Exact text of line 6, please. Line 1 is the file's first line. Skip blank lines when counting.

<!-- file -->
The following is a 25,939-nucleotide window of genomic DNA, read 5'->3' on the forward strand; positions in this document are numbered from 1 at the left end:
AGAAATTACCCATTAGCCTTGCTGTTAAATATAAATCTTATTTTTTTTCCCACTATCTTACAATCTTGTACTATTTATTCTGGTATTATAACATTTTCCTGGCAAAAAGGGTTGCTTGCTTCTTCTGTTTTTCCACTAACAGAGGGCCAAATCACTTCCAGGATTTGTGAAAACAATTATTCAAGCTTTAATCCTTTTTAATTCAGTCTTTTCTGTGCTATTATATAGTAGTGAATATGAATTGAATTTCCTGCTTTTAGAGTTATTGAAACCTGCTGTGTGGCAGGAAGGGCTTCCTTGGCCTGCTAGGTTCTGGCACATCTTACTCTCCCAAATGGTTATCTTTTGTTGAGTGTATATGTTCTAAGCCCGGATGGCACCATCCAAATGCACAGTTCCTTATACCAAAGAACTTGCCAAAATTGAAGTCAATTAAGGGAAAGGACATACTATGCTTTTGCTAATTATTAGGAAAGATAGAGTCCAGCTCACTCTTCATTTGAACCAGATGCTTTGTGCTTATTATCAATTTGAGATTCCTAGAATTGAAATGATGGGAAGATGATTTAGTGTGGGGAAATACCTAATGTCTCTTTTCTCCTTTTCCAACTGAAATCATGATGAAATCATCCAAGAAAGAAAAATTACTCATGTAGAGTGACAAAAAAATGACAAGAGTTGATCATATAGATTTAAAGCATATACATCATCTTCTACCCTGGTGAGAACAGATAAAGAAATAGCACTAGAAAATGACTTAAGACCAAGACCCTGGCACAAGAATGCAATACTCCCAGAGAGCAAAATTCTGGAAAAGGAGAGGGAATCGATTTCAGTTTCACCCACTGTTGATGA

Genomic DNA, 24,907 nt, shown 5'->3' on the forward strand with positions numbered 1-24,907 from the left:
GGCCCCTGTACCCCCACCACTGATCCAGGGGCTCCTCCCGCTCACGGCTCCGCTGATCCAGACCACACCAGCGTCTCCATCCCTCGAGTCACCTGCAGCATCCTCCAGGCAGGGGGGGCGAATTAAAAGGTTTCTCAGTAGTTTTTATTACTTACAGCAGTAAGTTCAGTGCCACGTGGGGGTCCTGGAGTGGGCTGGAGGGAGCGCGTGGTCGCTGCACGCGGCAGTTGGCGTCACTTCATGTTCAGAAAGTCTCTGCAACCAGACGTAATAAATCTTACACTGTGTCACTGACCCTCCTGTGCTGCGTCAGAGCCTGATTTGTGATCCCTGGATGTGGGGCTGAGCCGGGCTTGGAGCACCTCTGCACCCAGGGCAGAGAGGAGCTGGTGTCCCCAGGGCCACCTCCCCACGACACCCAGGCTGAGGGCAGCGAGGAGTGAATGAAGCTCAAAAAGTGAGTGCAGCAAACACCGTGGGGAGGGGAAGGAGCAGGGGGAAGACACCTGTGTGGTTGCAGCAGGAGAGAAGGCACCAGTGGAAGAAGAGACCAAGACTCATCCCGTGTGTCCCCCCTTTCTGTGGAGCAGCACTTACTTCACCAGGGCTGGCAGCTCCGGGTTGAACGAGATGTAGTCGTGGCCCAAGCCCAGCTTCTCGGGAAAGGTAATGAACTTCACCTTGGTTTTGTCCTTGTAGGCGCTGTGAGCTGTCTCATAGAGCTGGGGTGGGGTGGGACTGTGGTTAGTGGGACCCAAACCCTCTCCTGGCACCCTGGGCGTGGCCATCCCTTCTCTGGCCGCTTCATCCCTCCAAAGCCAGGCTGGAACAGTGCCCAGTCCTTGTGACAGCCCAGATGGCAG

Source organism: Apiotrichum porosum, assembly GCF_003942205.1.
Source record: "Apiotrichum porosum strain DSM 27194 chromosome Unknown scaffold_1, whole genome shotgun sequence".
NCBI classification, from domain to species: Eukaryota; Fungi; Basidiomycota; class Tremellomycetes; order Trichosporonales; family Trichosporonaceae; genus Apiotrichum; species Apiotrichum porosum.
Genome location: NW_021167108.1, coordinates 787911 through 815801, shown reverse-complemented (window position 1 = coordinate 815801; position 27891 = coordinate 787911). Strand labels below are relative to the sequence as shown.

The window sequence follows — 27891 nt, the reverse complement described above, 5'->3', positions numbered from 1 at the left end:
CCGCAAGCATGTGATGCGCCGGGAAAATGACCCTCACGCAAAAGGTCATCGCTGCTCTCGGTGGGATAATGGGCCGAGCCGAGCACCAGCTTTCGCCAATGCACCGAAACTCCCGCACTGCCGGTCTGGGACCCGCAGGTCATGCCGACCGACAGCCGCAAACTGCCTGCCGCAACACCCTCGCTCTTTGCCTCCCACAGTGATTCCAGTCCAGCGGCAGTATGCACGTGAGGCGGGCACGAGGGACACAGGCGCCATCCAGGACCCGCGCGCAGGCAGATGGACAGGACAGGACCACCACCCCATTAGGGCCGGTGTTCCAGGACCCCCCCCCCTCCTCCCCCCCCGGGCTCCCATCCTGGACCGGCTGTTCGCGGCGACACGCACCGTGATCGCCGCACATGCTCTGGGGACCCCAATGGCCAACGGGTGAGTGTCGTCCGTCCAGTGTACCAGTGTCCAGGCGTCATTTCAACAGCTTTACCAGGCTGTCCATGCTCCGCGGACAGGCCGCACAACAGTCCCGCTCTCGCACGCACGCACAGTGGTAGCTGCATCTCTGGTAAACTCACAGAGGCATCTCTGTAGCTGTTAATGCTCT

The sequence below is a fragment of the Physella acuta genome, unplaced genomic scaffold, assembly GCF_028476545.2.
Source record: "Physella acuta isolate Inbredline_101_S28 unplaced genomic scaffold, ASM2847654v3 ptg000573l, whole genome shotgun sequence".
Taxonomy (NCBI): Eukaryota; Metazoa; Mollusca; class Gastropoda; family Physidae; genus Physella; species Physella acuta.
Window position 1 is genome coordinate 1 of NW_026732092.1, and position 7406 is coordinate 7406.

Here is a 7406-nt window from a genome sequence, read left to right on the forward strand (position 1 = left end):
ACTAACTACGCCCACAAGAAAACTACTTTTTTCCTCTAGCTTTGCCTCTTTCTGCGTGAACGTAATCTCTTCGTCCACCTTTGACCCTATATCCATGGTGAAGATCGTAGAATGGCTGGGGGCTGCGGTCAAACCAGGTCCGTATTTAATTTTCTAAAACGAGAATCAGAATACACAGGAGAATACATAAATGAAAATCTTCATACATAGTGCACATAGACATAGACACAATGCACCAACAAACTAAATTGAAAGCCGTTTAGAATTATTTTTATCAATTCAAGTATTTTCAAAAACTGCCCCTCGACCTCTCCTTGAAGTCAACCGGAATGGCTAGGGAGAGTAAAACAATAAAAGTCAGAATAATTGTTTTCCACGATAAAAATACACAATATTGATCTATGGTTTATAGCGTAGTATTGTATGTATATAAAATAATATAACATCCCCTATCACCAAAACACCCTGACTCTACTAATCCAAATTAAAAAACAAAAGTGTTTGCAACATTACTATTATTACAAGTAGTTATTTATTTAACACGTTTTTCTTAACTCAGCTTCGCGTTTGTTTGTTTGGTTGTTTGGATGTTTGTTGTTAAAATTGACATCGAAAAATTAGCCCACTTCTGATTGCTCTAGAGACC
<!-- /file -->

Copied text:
Source record: "Apiotrichum porosum strain DSM 27194 chromosome Unknown scaffold_1, whole genome shotgun sequence".